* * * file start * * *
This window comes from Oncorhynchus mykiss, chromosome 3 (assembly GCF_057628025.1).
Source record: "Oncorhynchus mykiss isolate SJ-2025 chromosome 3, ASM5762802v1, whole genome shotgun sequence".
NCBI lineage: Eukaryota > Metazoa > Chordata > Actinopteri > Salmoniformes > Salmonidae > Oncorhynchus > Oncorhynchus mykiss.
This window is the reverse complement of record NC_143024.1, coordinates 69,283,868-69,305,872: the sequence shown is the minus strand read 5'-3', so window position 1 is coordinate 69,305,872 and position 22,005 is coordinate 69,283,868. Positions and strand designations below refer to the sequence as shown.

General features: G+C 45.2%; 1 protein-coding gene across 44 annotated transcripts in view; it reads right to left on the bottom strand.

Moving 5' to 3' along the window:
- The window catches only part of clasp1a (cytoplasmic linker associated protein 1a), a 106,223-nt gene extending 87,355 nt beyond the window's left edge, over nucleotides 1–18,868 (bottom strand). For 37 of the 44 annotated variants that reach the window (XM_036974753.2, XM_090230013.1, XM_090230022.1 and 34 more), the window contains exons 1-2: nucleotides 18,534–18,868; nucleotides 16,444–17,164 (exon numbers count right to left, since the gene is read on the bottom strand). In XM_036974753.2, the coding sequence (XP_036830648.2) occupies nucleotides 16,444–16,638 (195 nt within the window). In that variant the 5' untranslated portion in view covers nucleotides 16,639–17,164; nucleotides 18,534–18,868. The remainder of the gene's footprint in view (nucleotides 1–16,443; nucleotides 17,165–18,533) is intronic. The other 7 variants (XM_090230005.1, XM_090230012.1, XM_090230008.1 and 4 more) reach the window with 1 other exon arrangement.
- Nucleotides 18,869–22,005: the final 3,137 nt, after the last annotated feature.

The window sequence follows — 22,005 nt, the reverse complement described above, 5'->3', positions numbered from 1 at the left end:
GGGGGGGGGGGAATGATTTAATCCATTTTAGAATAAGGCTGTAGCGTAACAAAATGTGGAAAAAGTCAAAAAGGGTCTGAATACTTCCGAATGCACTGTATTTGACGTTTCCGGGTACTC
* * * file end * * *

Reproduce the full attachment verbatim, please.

This window comes from Oncorhynchus mykiss, chromosome 3 (assembly GCF_057628025.1).
Source record: "Oncorhynchus mykiss isolate SJ-2025 chromosome 3, ASM5762802v1, whole genome shotgun sequence".
NCBI lineage: Eukaryota > Metazoa > Chordata > Actinopteri > Salmoniformes > Salmonidae > Oncorhynchus > Oncorhynchus mykiss.
This window is the reverse complement of record NC_143024.1, coordinates 69,283,868-69,305,872: the sequence shown is the minus strand read 5'-3', so window position 1 is coordinate 69,305,872 and position 22,005 is coordinate 69,283,868. Positions and strand designations below refer to the sequence as shown.

General features: G+C 45.2%; 1 protein-coding gene across 44 annotated transcripts in view; it reads right to left on the bottom strand.

Moving 5' to 3' along the window:
- The window catches only part of clasp1a (cytoplasmic linker associated protein 1a), a 106,223-nt gene extending 87,355 nt beyond the window's left edge, over nucleotides 1–18,868 (bottom strand). For 37 of the 44 annotated variants that reach the window (XM_036974753.2, XM_090230013.1, XM_090230022.1 and 34 more), the window contains exons 1-2: nucleotides 18,534–18,868; nucleotides 16,444–17,164 (exon numbers count right to left, since the gene is read on the bottom strand). In XM_036974753.2, the coding sequence (XP_036830648.2) occupies nucleotides 16,444–16,638 (195 nt within the window). In that variant the 5' untranslated portion in view covers nucleotides 16,639–17,164; nucleotides 18,534–18,868. The remainder of the gene's footprint in view (nucleotides 1–16,443; nucleotides 17,165–18,533) is intronic. The other 7 variants (XM_090230005.1, XM_090230012.1, XM_090230008.1 and 4 more) reach the window with 1 other exon arrangement.
- Nucleotides 18,869–22,005: the final 3,137 nt, after the last annotated feature.

The window sequence follows — 22,005 nt, the reverse complement described above, 5'->3', positions numbered from 1 at the left end:
GGGGGGGGGGGAATGATTTAATCCATTTTAGAATAAGGCTGTAGCGTAACAAAATGTGGAAAAAGTCAAAAAGGGTCTGAATACTTCCGAATGCACTGTATTTGACGTTTCCGGGTACTC